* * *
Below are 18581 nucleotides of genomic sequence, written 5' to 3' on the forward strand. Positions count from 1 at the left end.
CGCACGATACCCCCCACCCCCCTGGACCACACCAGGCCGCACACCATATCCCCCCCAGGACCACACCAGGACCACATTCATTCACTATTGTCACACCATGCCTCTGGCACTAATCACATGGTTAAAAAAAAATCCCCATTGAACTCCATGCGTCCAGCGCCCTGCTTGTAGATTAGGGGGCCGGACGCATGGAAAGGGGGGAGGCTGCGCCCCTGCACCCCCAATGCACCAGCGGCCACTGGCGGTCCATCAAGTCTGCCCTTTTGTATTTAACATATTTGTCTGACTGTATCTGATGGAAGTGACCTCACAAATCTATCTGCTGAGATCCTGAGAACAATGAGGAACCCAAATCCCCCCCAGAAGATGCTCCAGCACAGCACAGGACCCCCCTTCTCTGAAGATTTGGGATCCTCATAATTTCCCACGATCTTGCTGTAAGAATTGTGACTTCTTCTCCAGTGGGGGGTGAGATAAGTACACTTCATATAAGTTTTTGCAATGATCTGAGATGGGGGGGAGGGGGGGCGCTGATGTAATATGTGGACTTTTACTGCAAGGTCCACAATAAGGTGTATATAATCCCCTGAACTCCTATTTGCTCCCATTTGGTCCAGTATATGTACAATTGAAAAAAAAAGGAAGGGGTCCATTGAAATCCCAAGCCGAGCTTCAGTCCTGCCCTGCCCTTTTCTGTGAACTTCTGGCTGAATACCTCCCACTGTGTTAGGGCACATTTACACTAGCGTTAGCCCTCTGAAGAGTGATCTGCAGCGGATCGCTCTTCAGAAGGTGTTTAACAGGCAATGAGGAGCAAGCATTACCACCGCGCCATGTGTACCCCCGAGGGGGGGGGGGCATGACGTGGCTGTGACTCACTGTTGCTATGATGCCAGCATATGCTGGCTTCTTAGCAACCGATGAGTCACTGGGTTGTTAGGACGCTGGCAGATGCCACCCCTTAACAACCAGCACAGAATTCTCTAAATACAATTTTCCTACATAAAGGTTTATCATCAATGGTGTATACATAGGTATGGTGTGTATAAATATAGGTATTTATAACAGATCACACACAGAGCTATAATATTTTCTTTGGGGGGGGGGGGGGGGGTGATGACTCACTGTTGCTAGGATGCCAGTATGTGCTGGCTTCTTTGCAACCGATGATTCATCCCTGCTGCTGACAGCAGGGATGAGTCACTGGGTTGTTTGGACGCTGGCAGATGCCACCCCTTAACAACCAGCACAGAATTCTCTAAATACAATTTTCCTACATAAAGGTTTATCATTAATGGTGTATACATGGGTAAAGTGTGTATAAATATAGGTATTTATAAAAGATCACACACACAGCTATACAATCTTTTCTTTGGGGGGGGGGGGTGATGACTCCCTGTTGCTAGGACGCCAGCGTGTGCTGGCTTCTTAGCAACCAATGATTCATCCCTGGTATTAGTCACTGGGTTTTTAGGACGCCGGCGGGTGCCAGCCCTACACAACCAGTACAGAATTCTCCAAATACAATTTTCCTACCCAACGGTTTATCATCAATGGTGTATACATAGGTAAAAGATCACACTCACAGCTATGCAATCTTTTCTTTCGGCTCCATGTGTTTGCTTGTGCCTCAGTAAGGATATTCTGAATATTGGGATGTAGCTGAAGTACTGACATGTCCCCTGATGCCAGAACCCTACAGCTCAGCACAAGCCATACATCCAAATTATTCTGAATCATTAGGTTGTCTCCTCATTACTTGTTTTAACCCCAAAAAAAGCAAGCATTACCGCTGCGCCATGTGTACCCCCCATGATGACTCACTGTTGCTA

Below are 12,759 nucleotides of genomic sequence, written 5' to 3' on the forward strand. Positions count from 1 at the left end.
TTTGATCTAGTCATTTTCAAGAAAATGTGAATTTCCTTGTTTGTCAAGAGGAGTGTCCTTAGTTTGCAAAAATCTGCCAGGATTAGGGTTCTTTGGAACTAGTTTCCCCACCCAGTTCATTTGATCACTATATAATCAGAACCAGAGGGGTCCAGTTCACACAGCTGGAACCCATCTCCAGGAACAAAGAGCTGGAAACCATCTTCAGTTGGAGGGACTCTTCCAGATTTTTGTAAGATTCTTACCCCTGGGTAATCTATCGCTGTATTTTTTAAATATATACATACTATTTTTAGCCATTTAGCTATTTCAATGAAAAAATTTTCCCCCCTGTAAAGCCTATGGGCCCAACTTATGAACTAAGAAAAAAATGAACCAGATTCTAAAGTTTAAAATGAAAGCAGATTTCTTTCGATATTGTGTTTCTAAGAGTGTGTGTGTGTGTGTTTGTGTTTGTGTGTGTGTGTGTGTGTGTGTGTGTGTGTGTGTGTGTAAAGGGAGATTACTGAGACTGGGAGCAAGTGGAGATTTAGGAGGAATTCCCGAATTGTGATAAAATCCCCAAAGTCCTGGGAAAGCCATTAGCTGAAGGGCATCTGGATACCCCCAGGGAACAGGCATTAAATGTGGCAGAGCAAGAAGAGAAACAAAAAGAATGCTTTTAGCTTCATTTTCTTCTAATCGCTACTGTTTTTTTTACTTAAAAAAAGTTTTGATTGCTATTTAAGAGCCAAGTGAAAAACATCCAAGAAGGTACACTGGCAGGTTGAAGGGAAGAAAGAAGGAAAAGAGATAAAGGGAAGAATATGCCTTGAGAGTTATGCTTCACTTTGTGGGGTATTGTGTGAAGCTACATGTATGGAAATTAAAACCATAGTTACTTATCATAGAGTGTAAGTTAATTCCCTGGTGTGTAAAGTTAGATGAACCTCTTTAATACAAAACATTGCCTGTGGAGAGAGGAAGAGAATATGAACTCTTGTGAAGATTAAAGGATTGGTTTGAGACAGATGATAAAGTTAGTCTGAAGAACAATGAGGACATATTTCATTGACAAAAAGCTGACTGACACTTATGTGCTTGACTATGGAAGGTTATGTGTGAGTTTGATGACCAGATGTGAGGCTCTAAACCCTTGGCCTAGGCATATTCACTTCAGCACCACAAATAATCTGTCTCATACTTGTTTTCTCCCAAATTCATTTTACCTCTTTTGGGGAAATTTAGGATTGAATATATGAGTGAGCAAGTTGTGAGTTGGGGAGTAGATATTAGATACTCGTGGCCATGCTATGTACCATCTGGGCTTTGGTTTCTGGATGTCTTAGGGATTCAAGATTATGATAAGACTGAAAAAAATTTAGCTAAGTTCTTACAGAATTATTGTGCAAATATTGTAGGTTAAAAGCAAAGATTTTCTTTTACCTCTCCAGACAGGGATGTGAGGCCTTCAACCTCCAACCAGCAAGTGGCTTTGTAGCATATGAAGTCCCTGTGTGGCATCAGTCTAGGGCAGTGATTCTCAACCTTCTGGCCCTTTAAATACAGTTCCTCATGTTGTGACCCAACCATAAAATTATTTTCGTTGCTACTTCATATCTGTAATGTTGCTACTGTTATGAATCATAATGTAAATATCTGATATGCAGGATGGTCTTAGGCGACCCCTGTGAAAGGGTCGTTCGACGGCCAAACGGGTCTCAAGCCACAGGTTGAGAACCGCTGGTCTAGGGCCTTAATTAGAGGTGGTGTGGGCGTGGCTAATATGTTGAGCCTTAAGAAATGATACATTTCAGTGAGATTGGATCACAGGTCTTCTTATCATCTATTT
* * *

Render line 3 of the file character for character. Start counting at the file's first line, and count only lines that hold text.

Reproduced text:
Below are 12,759 nucleotides of genomic sequence, written 5' to 3' on the forward strand. Positions count from 1 at the left end.